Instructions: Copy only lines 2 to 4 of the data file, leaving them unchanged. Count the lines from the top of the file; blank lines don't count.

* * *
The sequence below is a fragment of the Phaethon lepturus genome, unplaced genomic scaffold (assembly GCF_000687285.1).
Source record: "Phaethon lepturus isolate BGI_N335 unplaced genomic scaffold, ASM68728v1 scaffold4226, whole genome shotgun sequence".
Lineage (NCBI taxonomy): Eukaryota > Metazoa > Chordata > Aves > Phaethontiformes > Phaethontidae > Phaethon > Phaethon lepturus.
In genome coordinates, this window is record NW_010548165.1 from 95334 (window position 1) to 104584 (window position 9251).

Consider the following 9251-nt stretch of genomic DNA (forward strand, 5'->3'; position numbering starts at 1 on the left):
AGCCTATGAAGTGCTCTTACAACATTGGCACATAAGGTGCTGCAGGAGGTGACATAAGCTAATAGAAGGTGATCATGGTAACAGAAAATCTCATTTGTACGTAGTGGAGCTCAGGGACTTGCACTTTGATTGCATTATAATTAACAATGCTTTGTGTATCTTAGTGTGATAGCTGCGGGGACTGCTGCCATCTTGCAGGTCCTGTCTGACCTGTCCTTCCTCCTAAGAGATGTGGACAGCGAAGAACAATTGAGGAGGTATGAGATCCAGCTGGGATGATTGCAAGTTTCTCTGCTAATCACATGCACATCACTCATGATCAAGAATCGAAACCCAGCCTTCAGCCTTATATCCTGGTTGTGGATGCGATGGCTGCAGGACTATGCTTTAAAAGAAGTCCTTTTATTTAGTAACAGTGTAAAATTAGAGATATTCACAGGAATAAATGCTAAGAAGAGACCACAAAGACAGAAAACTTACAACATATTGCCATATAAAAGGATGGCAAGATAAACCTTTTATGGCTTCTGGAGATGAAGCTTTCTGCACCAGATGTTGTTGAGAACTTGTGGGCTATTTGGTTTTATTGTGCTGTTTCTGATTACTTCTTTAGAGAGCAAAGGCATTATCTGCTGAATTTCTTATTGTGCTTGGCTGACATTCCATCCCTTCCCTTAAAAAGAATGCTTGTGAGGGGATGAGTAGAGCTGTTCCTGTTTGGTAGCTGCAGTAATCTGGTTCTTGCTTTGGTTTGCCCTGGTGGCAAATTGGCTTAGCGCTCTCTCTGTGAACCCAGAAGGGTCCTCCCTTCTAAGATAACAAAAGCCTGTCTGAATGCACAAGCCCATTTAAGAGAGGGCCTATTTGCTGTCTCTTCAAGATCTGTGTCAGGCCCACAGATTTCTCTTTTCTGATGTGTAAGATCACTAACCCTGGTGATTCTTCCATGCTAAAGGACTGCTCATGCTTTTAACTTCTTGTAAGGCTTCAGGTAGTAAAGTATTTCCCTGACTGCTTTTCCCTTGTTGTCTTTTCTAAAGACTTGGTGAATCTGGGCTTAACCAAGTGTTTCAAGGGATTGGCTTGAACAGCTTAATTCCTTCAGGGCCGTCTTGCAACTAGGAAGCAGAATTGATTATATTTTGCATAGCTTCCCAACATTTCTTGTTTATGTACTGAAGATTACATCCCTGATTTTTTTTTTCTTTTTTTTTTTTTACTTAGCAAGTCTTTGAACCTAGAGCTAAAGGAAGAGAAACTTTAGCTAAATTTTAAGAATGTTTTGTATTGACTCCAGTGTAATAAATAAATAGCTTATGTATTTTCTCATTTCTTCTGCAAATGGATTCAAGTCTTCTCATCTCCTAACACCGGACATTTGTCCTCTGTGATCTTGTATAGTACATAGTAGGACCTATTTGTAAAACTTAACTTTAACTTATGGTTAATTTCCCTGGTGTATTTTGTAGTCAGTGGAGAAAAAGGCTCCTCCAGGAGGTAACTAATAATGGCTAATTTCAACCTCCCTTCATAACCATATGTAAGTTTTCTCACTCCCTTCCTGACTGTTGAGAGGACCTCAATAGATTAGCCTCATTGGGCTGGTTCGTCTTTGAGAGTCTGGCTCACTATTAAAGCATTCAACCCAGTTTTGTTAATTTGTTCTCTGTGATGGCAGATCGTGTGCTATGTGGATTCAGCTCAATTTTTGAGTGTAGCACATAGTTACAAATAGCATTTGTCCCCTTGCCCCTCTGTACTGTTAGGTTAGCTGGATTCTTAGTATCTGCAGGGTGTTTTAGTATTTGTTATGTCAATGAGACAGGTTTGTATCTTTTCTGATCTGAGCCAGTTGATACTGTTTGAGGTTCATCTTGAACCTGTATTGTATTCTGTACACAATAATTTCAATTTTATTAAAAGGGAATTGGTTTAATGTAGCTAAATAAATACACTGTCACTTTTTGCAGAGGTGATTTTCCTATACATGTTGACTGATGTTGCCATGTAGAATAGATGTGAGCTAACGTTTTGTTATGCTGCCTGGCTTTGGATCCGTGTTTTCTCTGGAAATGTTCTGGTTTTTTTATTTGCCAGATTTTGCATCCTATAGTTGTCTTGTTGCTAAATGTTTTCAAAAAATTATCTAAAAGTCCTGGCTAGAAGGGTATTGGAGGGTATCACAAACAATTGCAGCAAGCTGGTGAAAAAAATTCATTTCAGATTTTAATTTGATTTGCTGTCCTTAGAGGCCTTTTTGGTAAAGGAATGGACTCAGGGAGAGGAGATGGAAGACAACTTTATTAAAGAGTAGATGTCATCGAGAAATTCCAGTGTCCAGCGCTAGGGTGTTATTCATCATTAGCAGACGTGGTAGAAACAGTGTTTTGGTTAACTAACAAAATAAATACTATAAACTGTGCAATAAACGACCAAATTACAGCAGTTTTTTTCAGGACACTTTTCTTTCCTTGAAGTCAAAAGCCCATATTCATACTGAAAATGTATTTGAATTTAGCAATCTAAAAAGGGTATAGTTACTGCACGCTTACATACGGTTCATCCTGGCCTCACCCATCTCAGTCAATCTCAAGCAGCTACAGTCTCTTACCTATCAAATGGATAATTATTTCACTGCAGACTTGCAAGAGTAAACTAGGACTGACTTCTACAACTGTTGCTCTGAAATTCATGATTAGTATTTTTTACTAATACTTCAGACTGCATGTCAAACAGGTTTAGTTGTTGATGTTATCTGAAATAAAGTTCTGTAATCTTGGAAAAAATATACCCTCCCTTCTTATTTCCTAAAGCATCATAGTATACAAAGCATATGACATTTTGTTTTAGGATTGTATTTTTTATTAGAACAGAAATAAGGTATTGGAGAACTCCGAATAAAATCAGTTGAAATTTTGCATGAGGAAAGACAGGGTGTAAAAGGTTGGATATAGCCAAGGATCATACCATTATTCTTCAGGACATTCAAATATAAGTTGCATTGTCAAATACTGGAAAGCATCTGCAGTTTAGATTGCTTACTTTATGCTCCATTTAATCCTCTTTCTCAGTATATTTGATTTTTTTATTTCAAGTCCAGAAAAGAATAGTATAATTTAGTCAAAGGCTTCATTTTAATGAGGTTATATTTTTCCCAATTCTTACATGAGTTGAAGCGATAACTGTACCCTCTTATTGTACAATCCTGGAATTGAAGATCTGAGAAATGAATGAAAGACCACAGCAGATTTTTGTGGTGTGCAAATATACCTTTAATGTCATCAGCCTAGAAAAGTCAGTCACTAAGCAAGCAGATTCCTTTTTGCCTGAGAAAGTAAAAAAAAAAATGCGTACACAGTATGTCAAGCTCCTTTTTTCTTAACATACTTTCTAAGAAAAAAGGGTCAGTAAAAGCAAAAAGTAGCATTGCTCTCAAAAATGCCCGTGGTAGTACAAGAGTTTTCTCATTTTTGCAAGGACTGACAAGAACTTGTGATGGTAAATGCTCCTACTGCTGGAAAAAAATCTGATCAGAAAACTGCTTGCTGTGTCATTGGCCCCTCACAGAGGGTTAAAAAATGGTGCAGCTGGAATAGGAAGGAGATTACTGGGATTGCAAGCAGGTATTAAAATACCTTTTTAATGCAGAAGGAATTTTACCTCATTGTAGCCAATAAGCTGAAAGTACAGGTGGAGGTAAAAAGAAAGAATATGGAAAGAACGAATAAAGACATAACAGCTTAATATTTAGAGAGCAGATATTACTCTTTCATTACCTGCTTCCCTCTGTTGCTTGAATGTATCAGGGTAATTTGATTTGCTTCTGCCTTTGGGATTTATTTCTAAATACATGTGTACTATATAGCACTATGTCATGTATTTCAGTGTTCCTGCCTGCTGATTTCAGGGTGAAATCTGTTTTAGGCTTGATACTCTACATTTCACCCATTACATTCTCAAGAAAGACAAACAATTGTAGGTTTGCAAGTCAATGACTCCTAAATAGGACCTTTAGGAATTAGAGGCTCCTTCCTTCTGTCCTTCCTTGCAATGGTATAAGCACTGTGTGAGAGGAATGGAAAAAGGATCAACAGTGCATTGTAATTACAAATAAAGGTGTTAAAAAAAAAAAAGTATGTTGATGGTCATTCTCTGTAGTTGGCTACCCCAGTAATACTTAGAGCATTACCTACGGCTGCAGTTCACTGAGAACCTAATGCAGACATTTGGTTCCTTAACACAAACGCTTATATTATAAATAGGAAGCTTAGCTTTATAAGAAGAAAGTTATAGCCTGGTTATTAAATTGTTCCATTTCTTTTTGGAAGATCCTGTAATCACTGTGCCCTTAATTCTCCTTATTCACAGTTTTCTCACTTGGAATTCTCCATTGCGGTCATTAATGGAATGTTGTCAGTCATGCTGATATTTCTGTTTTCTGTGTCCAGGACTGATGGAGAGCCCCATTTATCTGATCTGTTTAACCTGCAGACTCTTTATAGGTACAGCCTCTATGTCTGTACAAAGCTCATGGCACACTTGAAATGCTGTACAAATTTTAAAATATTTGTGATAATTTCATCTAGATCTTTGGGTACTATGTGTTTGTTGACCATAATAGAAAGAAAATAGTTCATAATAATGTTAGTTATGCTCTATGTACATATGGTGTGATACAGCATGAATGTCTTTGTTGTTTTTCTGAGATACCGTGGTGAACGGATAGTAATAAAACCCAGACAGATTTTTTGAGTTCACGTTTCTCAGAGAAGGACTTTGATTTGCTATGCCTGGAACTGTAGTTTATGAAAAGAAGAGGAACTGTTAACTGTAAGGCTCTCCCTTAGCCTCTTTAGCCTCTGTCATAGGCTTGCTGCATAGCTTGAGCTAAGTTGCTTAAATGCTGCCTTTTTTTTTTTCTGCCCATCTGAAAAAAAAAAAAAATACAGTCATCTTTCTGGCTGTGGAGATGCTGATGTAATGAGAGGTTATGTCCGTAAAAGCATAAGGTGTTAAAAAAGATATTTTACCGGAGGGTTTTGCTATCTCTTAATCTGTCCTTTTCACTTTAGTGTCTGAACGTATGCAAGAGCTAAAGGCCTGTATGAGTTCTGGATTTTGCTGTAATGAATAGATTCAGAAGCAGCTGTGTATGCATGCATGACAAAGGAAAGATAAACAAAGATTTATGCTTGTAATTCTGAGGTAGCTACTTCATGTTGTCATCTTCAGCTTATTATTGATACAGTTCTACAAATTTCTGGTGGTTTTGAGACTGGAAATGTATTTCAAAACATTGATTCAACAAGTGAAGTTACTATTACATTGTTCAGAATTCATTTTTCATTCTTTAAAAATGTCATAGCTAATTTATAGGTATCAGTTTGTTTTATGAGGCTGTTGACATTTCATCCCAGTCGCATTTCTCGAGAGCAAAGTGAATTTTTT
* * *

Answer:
Source record: "Phaethon lepturus isolate BGI_N335 unplaced genomic scaffold, ASM68728v1 scaffold4226, whole genome shotgun sequence".
Lineage (NCBI taxonomy): Eukaryota > Metazoa > Chordata > Aves > Phaethontiformes > Phaethontidae > Phaethon > Phaethon lepturus.
In genome coordinates, this window is record NW_010548165.1 from 95334 (window position 1) to 104584 (window position 9251).